Jonathan Weisman and Ashley Parker, The New York Times
July 19, 2013
WASHINGTON — With political momentum behind an immigration overhaul flagging, advocates are counting on business groups to turn up the pressure on skeptical House Republicans who are much less susceptible to that lobby than they have been in the past.
The changed dynamic illustrates the difficulty of guiding immigration legislation through the House as well as the challenge for business interests to reassert their influence before a more ideological brand of Congressional Republican.
“I’ve heard from all sides on the immigration bill, certainly our Kansas Chamber of Commerce,” said Representative Lynn Jenkins of Kansas, a member of the House Republican leadership. “But I will tell you, a majority of Kansans that I visit with are not as eager. And the power lies with the people, at least in Kansas.”
The prickly relationship between House Republicans and business groups large and small will complicate efforts to move legislation to increase immigration of highly skilled workers, expand guest worker programs and establish a path to legalization or citizenship for the 11 million immigrants in the country illegally.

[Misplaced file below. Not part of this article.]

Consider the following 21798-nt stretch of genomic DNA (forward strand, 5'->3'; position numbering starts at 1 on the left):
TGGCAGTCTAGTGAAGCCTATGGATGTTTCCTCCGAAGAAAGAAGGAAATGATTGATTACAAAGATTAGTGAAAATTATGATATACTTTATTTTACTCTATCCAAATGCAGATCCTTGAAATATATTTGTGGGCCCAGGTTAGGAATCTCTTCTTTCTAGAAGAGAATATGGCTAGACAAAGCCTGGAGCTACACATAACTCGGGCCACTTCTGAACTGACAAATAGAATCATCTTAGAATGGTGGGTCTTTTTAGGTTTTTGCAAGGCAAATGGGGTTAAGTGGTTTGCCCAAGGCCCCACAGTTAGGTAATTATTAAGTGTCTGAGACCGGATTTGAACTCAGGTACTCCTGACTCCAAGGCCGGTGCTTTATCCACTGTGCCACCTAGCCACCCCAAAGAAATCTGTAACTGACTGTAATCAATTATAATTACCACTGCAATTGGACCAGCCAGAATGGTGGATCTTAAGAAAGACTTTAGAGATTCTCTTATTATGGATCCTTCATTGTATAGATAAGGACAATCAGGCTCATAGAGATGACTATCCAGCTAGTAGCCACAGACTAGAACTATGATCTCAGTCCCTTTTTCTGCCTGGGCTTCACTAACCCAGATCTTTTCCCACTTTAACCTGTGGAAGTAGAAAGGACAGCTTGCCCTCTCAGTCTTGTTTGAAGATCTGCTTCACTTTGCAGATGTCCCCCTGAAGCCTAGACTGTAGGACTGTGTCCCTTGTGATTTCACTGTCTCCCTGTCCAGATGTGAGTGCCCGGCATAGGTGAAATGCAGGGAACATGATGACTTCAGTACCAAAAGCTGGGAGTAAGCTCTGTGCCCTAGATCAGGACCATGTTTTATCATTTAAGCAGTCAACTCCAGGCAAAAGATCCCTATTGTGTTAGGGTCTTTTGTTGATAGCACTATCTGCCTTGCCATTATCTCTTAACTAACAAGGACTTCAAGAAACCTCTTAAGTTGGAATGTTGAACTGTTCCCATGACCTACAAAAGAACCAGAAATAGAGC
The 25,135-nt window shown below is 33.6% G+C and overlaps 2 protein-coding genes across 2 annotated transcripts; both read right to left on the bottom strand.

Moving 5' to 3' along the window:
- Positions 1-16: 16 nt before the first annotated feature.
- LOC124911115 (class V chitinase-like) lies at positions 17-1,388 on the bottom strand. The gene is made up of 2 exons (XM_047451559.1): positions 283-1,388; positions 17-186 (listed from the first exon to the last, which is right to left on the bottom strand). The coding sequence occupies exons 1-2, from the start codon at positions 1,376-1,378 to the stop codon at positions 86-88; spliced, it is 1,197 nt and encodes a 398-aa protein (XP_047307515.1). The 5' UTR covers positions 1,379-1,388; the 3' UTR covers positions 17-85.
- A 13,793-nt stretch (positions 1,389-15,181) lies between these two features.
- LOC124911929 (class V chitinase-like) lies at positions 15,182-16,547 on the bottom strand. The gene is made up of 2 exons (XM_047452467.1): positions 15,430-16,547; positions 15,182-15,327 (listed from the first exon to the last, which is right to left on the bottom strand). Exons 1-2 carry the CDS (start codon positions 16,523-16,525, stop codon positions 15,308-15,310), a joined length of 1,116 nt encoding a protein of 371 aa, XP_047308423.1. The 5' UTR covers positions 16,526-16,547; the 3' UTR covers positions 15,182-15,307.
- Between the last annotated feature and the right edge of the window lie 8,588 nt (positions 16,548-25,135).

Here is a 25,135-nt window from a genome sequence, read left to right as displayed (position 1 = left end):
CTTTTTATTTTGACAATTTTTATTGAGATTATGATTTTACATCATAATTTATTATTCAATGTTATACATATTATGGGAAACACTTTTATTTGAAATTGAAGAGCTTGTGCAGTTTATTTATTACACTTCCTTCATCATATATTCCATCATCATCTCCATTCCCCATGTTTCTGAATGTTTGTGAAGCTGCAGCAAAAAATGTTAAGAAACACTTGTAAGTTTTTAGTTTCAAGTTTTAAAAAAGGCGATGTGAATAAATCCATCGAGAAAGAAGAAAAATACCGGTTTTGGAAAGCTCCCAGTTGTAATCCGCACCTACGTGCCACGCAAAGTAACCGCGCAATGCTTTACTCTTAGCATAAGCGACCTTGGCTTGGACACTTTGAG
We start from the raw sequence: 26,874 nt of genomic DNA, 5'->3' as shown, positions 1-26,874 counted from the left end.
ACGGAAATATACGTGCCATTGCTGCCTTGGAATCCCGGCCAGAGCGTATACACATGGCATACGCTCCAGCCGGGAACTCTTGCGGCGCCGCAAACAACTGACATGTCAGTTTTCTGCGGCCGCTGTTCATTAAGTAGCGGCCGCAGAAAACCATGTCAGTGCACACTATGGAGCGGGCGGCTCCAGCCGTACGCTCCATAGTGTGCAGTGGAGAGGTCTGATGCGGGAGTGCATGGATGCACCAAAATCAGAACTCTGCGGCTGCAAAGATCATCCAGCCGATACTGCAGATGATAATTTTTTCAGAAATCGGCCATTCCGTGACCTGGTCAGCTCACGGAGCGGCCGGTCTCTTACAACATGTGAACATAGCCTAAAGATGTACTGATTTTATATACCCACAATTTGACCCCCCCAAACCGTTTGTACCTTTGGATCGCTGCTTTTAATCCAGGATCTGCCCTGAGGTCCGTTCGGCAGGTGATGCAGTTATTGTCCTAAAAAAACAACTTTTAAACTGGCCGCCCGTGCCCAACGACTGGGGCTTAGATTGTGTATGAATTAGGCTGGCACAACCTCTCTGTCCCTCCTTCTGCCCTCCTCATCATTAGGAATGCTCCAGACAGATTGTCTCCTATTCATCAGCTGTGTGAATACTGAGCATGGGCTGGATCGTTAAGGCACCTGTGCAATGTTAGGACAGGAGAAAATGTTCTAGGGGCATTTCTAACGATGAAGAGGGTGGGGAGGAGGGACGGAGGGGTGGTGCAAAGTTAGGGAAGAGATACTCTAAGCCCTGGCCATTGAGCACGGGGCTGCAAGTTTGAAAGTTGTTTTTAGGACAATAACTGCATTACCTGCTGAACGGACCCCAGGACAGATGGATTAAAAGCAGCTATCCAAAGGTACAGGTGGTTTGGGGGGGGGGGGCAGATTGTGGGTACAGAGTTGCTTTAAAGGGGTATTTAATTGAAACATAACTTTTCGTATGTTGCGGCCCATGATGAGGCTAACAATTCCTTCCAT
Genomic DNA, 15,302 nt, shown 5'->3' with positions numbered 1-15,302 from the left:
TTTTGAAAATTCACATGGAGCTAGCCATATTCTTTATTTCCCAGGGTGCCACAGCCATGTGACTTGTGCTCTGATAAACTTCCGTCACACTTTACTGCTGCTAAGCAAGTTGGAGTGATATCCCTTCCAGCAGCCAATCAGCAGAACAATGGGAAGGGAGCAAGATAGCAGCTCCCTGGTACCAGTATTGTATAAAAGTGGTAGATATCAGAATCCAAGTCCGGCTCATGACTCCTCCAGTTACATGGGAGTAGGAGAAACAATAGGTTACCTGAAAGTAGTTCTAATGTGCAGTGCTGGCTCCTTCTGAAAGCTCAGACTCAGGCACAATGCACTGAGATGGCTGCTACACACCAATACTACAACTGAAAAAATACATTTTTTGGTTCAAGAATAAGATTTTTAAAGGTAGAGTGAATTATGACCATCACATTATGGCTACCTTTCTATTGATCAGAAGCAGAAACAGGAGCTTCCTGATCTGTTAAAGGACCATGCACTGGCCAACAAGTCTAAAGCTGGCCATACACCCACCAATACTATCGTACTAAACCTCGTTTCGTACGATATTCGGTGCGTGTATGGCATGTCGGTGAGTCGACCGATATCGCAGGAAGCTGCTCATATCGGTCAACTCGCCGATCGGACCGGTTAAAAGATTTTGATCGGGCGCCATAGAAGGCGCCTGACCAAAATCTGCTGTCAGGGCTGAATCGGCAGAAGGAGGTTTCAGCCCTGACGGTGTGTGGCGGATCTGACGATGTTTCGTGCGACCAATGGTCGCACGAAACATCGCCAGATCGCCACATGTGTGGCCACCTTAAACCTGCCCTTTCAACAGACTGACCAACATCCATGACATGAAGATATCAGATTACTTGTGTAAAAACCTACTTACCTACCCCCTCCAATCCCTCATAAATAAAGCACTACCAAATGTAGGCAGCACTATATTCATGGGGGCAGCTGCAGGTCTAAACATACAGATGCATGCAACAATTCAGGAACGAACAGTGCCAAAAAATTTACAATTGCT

Yet advocates of such a comprehensive approach say the business world may still be their last best shot, and business groups are mobilizing for an immigration offensive expected to kick into high gear by August.
“The business community is solidly behind this — small business, large business, the chamber, the Business Roundtable, you name it, they’re all solidly in,” said Senator John McCain, Republican of Arizona and an author of the bill approved by the Senate last month. “We need them to weigh in, very frankly, on this issue, because we advertise ourselves as the party of business. Perhaps they can have some effect.”
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